The legislation was drafted and introduced by Congressman Jerry Nadler (D-NY) in 2009 and 2010, but was allowed to die in committee due to lack of support while congress addressed the economic stimulus package and botched health care reform effort.
The Huffington Post reports:
The idea is to take advantage of the headwind created by the Department of Justice's Wednesday announcement and push for a permanent solution over the legality of laws that prohibit gay marriage. Until Congress acts, or the Supreme Court issues a ruling, DOMA -- which prohibits federal recognition of same-sex marriages performed in states -- continues to be enforced.Senator Dianne Feinstein (D-CA), whose district includes San Francisco, announced that she will introduce a senate version of the bill, telling HuffPo, "As a Member of the Judiciary Committee, it is my intention to introduce legislation that will once and for all repeal the Defense of Marriage Act," Feinstein said in a prepared statement. "My own belief is that when two people love each other and enter the contract of marriage, the Federal government should honor that. I opposed the Defense of Marriage Act in 1996. It was the wrong law then; it is the wrong law now; and it should be repealed."
"The president's move is another step in the increasing realization that there is no conceivable justification for DOMA, that it is motivated, was motivated, purely by irrational considerations and fear and that there is no rational basis that will stand up to a constitutional challenge," said Nadler. "Hopefully, that will make it somewhat easier to pass legislation in Congress."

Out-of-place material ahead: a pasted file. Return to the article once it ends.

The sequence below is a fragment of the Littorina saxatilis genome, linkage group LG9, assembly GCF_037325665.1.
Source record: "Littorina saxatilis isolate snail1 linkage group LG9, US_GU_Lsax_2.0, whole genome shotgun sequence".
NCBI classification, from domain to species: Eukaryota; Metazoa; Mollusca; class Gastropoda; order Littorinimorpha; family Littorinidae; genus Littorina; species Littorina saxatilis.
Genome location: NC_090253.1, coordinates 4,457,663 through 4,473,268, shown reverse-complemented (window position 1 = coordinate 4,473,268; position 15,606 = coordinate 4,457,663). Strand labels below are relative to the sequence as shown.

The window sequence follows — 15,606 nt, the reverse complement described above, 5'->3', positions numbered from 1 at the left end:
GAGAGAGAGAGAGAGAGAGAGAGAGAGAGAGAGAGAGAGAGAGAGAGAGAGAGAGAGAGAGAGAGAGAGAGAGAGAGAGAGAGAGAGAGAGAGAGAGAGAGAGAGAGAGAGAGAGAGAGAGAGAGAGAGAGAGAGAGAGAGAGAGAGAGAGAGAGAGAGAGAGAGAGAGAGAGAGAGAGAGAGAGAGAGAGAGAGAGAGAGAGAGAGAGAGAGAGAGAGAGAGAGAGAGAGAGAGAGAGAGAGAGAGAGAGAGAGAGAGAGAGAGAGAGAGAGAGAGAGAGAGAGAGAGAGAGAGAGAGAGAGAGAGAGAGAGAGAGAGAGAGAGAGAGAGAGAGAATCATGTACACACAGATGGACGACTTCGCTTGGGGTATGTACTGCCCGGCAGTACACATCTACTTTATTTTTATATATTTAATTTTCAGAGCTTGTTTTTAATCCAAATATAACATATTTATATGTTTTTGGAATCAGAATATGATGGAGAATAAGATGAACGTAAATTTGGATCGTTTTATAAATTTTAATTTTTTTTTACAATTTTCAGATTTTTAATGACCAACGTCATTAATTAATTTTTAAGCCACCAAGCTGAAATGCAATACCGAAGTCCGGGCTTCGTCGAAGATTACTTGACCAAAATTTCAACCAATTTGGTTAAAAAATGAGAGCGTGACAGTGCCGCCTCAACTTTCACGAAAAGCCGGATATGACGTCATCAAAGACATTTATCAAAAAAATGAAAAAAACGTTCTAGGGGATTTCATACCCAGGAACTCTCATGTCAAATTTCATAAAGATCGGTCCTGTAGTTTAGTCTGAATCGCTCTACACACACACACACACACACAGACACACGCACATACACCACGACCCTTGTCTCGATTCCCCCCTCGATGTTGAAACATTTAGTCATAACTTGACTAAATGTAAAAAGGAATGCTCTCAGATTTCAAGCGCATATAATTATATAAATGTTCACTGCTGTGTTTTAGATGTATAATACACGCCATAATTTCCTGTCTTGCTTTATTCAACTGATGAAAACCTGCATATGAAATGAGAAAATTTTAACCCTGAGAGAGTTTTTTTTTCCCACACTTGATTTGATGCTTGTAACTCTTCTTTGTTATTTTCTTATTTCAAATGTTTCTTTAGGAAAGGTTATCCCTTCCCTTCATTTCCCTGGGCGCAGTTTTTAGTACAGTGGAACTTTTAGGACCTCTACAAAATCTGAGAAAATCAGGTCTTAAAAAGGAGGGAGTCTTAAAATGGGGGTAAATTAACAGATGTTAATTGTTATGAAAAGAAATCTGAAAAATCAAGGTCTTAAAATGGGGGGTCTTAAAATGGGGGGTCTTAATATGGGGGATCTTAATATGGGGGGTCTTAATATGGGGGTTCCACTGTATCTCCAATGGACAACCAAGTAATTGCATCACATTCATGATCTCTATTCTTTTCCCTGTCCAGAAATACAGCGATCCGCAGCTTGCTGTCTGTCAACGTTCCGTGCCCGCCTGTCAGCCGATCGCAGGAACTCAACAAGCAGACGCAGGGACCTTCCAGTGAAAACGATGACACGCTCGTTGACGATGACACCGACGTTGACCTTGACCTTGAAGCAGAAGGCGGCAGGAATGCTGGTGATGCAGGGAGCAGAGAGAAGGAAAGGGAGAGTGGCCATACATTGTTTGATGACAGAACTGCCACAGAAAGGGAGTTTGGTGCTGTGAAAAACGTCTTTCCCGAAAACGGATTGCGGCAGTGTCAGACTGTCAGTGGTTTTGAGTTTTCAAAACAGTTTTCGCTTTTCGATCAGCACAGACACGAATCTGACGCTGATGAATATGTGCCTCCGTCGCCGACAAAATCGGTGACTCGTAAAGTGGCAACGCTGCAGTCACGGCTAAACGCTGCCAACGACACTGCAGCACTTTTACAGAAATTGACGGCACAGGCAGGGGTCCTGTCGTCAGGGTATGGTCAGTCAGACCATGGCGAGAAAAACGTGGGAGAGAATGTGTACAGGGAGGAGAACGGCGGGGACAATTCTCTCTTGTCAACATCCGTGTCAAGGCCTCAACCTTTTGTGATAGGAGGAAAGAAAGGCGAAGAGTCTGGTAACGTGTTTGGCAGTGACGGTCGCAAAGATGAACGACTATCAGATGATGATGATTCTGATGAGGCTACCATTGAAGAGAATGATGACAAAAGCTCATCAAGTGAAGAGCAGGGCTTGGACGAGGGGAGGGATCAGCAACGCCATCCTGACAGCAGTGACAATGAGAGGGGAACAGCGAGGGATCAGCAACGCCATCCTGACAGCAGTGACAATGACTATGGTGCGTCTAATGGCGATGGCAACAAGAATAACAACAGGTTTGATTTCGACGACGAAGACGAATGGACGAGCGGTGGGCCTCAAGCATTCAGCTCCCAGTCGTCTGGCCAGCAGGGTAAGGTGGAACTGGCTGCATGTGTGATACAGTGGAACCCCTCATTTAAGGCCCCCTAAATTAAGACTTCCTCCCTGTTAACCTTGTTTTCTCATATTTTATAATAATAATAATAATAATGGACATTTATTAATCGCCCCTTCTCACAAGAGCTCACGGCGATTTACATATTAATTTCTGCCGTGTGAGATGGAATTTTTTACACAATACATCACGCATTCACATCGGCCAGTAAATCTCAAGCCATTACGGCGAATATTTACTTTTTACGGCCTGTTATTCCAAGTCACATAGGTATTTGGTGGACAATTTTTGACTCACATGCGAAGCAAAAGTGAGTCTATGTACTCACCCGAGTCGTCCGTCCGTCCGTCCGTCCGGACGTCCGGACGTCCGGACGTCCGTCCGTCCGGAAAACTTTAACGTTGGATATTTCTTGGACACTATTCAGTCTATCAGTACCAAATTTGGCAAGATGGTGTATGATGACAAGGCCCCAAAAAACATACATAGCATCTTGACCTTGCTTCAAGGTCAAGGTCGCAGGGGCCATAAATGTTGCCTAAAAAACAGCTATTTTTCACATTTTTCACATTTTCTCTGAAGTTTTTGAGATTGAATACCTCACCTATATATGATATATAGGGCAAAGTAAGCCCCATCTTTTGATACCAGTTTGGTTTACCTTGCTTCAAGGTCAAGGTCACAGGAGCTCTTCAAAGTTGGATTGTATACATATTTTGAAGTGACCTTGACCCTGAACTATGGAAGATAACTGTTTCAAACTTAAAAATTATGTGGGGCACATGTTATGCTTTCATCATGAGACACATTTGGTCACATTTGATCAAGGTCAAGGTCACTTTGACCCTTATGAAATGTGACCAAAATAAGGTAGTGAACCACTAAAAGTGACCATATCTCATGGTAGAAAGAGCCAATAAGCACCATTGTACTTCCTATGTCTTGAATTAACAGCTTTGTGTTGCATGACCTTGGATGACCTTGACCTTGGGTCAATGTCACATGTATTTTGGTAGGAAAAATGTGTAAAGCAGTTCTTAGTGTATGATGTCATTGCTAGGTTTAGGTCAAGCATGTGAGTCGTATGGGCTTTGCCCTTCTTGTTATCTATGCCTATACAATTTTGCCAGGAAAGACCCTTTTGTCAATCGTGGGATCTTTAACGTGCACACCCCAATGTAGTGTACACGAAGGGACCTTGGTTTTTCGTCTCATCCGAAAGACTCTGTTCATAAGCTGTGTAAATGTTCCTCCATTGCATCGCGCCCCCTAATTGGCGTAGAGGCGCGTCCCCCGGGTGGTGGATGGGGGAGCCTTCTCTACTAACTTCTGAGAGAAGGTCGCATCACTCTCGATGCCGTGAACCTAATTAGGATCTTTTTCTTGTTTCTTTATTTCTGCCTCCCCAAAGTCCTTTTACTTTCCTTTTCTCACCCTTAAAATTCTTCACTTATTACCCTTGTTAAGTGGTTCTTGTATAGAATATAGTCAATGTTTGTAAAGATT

But the climb remains steep. House Judiciary Chairman Lamar Smith (R-Texas) criticized the administration's decision not to defend DOMA in a statement shortly after the announcement was made, calling it "irresponsible." And as chair of the committee, Smith has wide latitude over what bills get a hearing.
Is anyone else angry that this didn't happen last year or the year before, when DOMA repeal actually had a snowball's chance in Hell of passing? The White House acknowledges that they put this off until after the elections, so it wouldn't be a campaign issue.
Feinstein, who served on the San Francisco board of Supervisors with Harvey Milk is all over this now that it's politically safe and the Republican-controlled House will see to it that repeal doesn't happen.
I hate to be Debbie Downer, but our best chance of getting rid of DOMA is still through the courts.